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The Beauty Game23/04/2012 - 1:56 PM
Another week and another scandal about how much Photoshop retouching was done to a recent Kim Kardashian photo shoot. Like many starlets before her, going way back to the old Hollywood days, the publicity departments would never dream of releasing a publicity photo without some professional airbrushing for both Male and Female film stars. The public expected their heroes to be bigger than life, perfect in every way. The powers at be were in the business to create an image that their theatre going public could only dream of attaining. Men wanted to have the smouldering looks of a Clark Gable and the woman all wanted the beautiful innocence of a Marilyn Monroe. Little has changed since these days, or has it? what was once achieved through careful lighting and the airbrush is now carried out in the computer with Photoshop, but at what point do you cross the line?.
As a photographer I have had the pleasure of photographing many beautiful models over the years but my approach to each and ever shoot is to engage the model and inform her of my production methods in as much as it will effect how she will eventually look. I generally produce what I call fantasy images. From the onset I will try match a models looks to what I have already have blocked out in a handful of sketches. During the shoot I try to communicate what I am trying to achieve, it could be as simple as explaining why I'm using a certain lens or angle to perhaps enhance an already long pair of legs. This approach has generally made the models more at ease and keeps things light and yes enjoyable for all invloved. Now during any typical shoot there will come a time when the model will eventually let you know she hates to be photographed from this side or that, perhaps she has a blemish or two will ask that you Photoshop them out. This is where todays models are more savvy, they know what Photoshop can do, and are often the first ones to ask for body alterations, a tuck here or a push there. They are very aware of their own body image and for better or worse they have every right to look as good as they demand.
Does presenting these fake images on a public to any harm? there is no easy answer as each photo has to be taken on its own merit and eventual use. If you are selling glamour then go for it as long as it remains in the fantasy makeover category, bigger than life but don't take it seriously. Even as a young kid I was well aware that real woman did not look like those airbrushed works of art in a Playboy centre spread. On the other hand if you are presenting a photo of a model or personality who perhaps has been on a diet regime and selling her new looks then I draw the line on serious body retouching and manipulation. For me they are selling an image based on diet, exercise or whatever and it should be a more honest or raw depiction it should be real as its a serous presentation of the human body.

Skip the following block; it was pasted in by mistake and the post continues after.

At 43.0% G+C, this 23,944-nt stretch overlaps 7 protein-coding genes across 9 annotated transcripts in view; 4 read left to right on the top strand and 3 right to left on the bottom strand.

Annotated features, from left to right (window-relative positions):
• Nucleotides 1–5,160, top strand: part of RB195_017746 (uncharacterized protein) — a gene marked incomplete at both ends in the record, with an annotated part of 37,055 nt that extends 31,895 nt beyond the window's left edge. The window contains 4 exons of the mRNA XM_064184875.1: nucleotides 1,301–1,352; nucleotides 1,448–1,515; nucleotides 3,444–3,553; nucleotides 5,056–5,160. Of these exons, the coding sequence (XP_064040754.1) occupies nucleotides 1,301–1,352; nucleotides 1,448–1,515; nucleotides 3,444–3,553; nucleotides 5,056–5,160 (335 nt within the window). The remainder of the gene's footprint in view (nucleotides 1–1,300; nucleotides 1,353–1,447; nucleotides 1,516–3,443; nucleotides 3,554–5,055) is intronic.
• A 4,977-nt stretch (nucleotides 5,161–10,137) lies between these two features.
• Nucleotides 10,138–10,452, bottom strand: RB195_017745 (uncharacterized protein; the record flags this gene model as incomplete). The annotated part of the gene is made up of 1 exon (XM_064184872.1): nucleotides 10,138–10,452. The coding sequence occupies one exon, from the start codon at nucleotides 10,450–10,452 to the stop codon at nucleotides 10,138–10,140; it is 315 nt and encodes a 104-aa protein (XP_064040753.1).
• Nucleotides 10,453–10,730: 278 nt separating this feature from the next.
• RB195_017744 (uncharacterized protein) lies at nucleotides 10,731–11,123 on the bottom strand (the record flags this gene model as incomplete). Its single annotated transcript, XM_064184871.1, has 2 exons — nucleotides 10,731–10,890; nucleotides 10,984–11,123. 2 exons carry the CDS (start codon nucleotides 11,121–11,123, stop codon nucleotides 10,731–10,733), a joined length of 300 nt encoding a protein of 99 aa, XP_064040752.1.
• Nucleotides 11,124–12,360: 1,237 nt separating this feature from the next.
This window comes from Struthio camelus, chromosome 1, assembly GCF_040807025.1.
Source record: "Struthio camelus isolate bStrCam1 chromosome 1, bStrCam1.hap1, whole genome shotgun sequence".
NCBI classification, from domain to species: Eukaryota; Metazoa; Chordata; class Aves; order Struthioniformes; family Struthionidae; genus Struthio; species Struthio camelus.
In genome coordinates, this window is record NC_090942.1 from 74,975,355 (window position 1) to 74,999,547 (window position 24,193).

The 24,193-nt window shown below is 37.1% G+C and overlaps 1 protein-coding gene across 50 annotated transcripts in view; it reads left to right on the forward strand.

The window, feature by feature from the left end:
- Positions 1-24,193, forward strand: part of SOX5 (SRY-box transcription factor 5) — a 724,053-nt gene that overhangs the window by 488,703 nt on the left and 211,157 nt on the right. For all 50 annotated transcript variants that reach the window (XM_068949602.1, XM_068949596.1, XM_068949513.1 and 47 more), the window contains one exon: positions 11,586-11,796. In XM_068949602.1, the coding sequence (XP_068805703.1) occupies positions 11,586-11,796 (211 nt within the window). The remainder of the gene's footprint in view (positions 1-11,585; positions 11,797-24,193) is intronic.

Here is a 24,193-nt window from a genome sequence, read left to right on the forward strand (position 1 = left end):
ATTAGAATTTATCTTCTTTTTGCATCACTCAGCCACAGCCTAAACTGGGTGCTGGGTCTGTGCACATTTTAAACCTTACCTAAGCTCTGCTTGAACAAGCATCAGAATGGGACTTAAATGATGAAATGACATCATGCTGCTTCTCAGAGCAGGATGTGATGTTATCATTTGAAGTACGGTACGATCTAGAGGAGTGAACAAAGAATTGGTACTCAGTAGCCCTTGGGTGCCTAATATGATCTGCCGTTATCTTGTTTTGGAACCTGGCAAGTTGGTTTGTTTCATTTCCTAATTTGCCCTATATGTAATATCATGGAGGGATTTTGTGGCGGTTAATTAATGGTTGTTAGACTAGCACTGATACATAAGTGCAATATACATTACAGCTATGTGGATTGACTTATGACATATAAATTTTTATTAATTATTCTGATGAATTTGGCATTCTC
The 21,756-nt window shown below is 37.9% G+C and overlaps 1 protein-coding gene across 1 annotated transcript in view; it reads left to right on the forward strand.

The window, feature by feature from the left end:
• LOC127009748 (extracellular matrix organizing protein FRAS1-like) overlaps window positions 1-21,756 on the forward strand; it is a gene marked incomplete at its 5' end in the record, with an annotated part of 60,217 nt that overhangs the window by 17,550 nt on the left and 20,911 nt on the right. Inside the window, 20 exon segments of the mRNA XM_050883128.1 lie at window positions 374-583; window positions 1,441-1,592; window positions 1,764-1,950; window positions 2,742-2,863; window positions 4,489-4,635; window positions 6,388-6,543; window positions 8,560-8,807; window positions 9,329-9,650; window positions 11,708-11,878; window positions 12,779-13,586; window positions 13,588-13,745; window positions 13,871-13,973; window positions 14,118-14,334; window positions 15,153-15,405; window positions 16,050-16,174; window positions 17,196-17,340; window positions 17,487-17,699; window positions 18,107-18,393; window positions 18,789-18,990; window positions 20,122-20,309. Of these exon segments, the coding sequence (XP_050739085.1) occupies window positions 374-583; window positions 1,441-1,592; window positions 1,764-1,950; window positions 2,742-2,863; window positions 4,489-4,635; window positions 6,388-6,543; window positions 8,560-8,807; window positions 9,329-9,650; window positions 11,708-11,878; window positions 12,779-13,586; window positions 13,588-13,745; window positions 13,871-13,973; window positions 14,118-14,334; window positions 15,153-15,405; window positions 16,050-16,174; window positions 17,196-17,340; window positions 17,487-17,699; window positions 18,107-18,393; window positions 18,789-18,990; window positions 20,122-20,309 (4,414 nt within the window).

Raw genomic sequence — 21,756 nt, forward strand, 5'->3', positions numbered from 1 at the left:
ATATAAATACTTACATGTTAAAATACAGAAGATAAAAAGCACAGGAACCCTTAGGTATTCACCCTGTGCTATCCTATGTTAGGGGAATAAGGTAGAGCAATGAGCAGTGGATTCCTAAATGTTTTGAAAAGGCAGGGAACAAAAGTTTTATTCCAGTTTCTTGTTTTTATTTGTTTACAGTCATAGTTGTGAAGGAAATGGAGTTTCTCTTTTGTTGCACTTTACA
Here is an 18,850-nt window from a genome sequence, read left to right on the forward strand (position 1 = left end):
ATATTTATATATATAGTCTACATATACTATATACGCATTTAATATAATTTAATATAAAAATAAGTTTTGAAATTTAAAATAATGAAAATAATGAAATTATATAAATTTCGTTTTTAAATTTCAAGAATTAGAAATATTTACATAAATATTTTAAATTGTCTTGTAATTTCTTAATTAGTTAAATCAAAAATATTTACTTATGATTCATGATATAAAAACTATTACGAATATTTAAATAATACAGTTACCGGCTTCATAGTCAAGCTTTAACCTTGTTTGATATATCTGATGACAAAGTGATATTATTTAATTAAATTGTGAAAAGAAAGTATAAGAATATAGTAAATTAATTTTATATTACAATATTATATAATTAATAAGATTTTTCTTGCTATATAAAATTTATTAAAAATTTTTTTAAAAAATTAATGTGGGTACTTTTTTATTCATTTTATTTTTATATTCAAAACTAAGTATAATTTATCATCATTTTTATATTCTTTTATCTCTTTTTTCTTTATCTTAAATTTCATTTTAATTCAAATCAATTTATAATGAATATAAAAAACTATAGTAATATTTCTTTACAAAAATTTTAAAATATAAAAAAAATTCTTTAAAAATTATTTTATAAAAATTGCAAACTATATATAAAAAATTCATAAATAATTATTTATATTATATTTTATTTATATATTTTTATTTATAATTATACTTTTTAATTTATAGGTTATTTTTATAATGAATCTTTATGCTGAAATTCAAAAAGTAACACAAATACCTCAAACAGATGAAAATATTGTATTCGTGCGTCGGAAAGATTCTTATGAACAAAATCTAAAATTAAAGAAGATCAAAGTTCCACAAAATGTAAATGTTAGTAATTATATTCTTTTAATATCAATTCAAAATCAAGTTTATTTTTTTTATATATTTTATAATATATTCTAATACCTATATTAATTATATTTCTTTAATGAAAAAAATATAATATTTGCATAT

From a male perspective we are bound to be so far off the mark when its come to a woman's body image but as a photographer I am also aware of what they expect from me as a creative artist.
Over the past few years I have had the pleasure of working with various makeup artists and stylists who contribute so much to "the look" but if the model was to look at the finished photo in all its detail she would be amazed what's still required to make it perfect. Makeup will have flaws, lipstick not quite even, the odd stray fleck of coloured powder where it shouldn't be. The photographers lighting, composition and a thousand other fine details may also need improved. The difference is the photograph is a still image and by its very nature will be screutinised above and beyond the norm, just like all these magazine covers in our local store. The model expects to look perfect and its my job to achieve this. She has given me the canvas to paint on and its my duty to add the varnish with her consent.
What we perceive as beauty will always be highly objective but even in these days of HDTV we are witnessing a backlash of who should be on our screens, god forbid you now see a spot or blackhead on our newsreaders. If you think that all these male photographers are propagating a surreal world where only the beautiful exist just ask yourself who undermine and criticises the slightest imperfections in a woman's body image. Pick up any just about any woman's weekly gossip magazine and you will find pages devoted to how some celebrity has let themselves go or been caught without makeup. Muffin tops, bunions, cellulite, spots the list goes on with some of the most vicious editorial I have ever read. Is this there way of balancing things out, informing us all that without great make up, great photography and a bucket load of photoshop maybe we are all just human! Somehow I doubt it. They only achieve to knock the self extreme and confidence out of any unsuspecting victim and in my opinion do more damage than any Photoshop cover up.
As a final point I am aware there is a serious problem with youth body image and certain conditions like anorexia and I do not want to make light of them. Education is required at a very young age and the lines between fantasy image and real life image has to be made clearer.We all have a responsibility to make define that fantasy is fantasy and beneath all the shine we are all the same insecure creatures. It was recently mentioned that magazine covers should carry the bi line that they are retouched and airbrushed. I for one would see this as a start in the right direction. They credit make up artist, the stylists and the photographers so whats wrong with crediting the retoucher, photoshop artist etc. perhaps this would establish the line between whats real and whats fantasy.